Rockville, MD: Agency for Healthcare Research and Quality; 2020-2022.

Diagnostic safety has increased its footprint in research, publication, and awareness efforts worldwide. This series of occasional publications introduces diagnostic process concerns and efforts to address them. Topics covered include clinical reasoning, decision making, and patient engagement.

Bethesda, MD: National Institute of Neurological Disorders and Stroke. February 10, 2022. Publication No. NOT-NS-22-071.

Approaching diagnosis as a team activity is seen as a key approach to diagnostic effectiveness. This notice highlights the pending funding opportunity to launch Diagnostic Centers of Excellence to improve diagnosis of undiagnosed and unknown disease and research to inform improvement. In addition, a pending data coordination and management call for proposals to support the centers has been released.

Rockville, MD: Agency for Healthcare Research and Quality. April 2022 – October 2023

Methicillin-resistant Staphylococcus aureus (MRSA) infections are a persistent challenge in hospitals. This project will support the implementation of targeted hospital-acquired infection prevention initiatives building on the Comprehensive Unit-based Safety Program (CUSP) concept. The cohort that is focused on intensive care units and acute care is currently recruiting participants. Cohorts devoted to surgical services and long-term care will begin enrolling members later in 2022.

Famolaro T, Hare R, Tapia A, Yount et al. Rockville, MD: Agency for Healthcare Research and Quality; December 2021. AHRQ Publication No. 22-0004.

Ambulatory surgery centers harbor unique characteristics that affect safety culture. This analysis from the Agency for Healthcare Research and Quality (AHRQ) shares results of 235 ambulatory surgery centers (ASCs) participating in the Surveys on Patient Safety Culture (SOPS) Ambulatory Surgery Center Survey. Most respondents (92%) rated their organization as committed to learning and continuous improvement.
Rockville, MD: Agency for Healthcare Research and Quality.
In this annual publication, AHRQ reviews the results of the National Healthcare Quality Report and National Healthcare Disparities Report. This 2021 report highlights that a wide range of quality measures have shown improvement in quality, access, and cost.

Rockville, MD: Agency for Healthcare Research and Quality; November 2021. AHRQ Pub. No. 22-0005.

This analysis of reports submitted by Patient Safety Organizations during the early months of the COVID pandemic found that patients testing positive for COVID-19 or being investigated for carrying the virus was the most frequently reported patient safety concern (26.6%). In addition, patients and staff being exposed to individuals who had tested positive for COVID-19 was identified as a patient safety issue in 18.2% of the records analyzed.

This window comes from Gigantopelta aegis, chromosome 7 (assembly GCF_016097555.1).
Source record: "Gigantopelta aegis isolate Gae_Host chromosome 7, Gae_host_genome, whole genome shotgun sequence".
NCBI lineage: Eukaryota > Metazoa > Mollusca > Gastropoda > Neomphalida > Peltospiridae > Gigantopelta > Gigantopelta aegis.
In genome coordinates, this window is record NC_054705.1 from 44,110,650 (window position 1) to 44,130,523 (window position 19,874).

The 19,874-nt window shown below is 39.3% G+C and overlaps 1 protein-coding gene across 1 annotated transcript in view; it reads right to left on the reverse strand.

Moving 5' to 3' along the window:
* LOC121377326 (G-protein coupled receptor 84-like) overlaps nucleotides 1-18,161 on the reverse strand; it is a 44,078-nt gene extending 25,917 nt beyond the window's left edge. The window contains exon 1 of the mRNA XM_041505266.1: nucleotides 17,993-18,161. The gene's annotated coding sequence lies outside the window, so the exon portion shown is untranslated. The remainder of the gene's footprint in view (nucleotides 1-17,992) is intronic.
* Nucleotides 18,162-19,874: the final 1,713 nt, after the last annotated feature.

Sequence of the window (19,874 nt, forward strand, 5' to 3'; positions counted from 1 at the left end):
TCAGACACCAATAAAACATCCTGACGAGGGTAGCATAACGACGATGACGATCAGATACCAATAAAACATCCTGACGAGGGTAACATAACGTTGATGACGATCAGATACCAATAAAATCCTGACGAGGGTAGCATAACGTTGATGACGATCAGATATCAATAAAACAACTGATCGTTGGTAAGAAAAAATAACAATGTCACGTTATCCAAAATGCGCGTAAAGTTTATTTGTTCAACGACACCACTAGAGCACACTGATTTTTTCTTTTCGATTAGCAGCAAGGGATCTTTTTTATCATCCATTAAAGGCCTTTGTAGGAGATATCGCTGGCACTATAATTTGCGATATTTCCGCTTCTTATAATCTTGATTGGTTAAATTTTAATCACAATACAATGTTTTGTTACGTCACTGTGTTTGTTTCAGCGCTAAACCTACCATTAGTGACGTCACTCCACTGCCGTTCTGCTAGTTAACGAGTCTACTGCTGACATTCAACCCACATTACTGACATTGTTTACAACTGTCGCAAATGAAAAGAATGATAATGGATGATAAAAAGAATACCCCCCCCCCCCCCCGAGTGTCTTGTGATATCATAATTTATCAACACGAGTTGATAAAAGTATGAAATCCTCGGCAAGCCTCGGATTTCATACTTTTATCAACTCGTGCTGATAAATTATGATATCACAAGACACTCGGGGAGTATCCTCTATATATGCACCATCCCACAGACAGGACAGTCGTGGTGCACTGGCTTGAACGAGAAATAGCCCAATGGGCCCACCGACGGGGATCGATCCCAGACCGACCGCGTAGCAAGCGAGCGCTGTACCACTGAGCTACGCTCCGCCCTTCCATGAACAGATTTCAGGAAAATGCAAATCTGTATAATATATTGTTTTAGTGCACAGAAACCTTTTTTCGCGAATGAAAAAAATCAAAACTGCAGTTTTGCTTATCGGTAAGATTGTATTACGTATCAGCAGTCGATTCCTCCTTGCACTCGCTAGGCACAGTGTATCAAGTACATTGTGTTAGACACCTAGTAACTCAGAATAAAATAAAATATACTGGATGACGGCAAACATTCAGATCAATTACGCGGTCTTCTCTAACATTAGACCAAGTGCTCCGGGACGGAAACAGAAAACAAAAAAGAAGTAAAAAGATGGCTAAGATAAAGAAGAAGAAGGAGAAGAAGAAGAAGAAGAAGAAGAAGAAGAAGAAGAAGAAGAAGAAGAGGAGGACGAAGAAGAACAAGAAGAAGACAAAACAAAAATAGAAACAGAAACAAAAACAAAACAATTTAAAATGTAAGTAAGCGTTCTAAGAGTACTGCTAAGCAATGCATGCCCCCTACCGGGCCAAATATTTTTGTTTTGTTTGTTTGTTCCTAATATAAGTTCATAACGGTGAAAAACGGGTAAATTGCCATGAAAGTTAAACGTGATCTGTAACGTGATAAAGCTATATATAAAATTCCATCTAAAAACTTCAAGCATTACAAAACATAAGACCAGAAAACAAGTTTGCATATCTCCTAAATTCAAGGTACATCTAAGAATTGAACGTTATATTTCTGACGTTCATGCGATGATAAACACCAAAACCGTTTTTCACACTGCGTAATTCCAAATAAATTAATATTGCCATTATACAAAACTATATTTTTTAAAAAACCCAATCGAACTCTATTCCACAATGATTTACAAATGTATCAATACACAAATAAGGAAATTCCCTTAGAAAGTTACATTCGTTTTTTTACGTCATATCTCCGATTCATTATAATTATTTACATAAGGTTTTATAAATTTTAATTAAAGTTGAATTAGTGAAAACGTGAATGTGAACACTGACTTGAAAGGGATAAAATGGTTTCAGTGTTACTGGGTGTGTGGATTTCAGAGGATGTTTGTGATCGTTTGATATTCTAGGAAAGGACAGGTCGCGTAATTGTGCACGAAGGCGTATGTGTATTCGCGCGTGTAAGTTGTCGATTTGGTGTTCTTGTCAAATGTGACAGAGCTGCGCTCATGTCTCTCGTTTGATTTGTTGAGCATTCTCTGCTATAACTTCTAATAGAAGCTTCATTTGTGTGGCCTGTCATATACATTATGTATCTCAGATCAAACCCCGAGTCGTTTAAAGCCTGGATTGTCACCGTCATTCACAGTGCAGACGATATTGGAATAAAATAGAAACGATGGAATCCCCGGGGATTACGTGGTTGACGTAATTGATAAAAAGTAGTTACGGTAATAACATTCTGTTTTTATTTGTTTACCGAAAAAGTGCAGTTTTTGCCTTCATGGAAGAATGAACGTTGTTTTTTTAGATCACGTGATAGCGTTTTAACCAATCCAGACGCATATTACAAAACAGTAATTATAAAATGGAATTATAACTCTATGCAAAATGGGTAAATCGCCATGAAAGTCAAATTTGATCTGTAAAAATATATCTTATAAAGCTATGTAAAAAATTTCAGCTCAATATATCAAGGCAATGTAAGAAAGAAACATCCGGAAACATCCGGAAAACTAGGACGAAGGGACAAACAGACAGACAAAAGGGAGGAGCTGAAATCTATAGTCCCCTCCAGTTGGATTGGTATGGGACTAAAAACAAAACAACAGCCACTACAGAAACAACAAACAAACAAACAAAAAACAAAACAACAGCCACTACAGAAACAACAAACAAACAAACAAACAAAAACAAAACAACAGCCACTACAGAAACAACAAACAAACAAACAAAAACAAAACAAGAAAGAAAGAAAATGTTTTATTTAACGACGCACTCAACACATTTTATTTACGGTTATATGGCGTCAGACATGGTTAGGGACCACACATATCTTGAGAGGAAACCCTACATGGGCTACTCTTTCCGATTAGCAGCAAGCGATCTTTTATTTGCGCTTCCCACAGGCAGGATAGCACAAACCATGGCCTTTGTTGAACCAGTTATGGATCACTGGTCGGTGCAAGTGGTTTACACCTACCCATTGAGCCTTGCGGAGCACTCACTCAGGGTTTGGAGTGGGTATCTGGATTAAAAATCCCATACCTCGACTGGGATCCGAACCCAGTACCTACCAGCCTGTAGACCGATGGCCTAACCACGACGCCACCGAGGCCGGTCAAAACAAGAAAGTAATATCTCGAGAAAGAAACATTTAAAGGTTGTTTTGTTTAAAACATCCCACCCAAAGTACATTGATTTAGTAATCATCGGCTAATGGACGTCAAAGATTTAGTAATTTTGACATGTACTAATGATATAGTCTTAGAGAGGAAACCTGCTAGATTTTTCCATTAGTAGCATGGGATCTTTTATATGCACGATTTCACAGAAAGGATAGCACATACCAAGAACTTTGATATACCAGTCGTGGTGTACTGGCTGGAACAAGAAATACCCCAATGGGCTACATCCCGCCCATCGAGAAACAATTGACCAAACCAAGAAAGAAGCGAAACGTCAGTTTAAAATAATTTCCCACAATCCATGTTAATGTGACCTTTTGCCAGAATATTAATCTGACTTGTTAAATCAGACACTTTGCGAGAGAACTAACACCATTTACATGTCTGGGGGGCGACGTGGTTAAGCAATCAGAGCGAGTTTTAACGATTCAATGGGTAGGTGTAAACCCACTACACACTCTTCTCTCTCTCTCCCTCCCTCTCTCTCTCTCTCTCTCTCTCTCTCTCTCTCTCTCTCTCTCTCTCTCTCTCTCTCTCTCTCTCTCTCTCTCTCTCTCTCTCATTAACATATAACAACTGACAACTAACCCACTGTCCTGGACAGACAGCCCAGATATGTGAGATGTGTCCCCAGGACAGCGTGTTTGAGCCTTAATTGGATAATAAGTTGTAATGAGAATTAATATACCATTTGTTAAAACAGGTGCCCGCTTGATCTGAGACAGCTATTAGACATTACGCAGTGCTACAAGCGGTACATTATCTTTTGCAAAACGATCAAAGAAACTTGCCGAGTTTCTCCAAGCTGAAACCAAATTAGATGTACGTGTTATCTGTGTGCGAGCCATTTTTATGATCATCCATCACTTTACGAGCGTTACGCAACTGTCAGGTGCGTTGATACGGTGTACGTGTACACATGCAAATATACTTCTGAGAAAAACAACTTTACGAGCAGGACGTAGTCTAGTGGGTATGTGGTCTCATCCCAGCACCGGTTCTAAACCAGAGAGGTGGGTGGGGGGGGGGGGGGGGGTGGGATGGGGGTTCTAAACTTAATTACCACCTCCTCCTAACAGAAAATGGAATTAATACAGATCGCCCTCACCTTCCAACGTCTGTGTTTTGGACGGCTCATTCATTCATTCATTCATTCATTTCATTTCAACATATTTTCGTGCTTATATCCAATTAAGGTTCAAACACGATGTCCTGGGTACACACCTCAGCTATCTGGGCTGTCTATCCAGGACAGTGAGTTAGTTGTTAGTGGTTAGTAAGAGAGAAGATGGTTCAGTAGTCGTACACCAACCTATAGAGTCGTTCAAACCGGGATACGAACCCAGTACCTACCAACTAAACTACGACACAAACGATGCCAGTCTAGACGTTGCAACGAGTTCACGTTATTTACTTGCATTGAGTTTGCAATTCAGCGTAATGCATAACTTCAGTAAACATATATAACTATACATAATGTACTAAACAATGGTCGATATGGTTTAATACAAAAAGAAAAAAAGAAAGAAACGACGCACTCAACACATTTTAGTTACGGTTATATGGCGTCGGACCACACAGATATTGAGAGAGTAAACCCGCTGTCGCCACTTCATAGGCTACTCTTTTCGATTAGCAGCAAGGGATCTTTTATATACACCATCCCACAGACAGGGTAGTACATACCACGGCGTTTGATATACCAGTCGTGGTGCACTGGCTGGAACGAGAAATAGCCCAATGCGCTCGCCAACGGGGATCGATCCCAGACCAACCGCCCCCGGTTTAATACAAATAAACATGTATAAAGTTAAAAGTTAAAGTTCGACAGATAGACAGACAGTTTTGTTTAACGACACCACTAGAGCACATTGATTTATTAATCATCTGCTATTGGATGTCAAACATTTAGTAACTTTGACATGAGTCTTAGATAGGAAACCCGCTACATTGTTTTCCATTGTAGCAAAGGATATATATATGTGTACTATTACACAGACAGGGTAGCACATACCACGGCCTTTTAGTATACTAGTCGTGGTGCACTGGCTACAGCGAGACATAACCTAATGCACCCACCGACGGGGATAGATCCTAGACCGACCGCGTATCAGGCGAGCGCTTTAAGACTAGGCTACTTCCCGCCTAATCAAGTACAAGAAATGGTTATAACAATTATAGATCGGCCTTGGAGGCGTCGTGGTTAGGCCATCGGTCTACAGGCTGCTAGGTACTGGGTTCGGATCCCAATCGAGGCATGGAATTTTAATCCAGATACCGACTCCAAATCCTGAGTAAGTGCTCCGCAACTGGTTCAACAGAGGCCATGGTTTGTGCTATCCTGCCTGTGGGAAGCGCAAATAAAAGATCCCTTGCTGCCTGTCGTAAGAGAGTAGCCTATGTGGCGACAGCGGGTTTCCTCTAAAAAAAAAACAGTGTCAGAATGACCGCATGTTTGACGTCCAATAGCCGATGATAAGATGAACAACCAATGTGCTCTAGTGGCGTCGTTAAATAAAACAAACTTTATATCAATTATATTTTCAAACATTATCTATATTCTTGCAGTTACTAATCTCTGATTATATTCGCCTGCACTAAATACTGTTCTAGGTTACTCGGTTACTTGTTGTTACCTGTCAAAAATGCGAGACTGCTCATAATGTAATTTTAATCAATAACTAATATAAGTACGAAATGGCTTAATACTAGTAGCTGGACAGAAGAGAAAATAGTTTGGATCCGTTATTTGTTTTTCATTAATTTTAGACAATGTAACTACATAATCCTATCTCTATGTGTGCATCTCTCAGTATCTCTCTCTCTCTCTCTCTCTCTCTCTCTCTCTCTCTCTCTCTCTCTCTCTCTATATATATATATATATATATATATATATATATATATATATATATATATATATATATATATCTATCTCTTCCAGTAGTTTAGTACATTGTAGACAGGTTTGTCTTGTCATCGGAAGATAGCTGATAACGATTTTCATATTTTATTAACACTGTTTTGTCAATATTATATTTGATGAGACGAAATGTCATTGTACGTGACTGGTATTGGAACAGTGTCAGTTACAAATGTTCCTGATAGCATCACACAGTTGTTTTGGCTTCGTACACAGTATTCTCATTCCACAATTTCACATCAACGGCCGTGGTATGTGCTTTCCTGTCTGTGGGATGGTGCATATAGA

Rockville, MD: Agency for Healthcare Research and Quality; December 2021. AHRQ Publication No. 22-0009.

In consultation with AHRQ, the U.S. Department of Health and Human Services delivered a final report on effective strategies to improve patient safety and reduce medical errors to Congress. Required by the Patient Safety Act of 2005, the report was made available for public review and comment, and review by the National Academy of Medicine. It outlined several strategies to accelerate progress in improving patient safety, including using analytic approaches in patient safety research, measurement, and practice improvement to monitor risk; implementing evidence-based practices in real-world settings through clinically useful tools and infrastructure; encouraging the development of learning health systems that integrate continuous learning and improvement in day-to-day operations; and encouraging the use of patient safety strategies outlined in the National Action Plan by the National Steering Committee for Patient Safety.

Rockville MD, Agency for Healthcare Quality and Research. December 7, 2021.

The TeamSTEPPS program is an established approach for improving teamwork and communication in health care. This announcement calls for feedback from healthcare teams and team members on how to update the current TeamSTEPPS training curriculum. 

Rockville, MD: Agency for Healthcare Research and Quality. January 12, 2022.

An organization’s understanding of its culture is foundational to patient safety. This webinar introduced the AHRQ Surveys on Patient Safety Culture™ (SOPS®) program. The session covered the types of surveys available and review resources available to best use the data to facilitate conversations and comparisons to inform improvement efforts. 

Rockville, MD: Agency for Healthcare Research and Quality; December 16, 2021.

The release of the Workplace Safety supplemental items for use in conjunction with the AHRQ Hospital Survey on Patient Safety Culture™ helps hospitals assess how their organizational culture supports workplace safety for providers and staff. This webinar provided background on the importance of workplace safety and introduce the Workplace Safety supplemental items.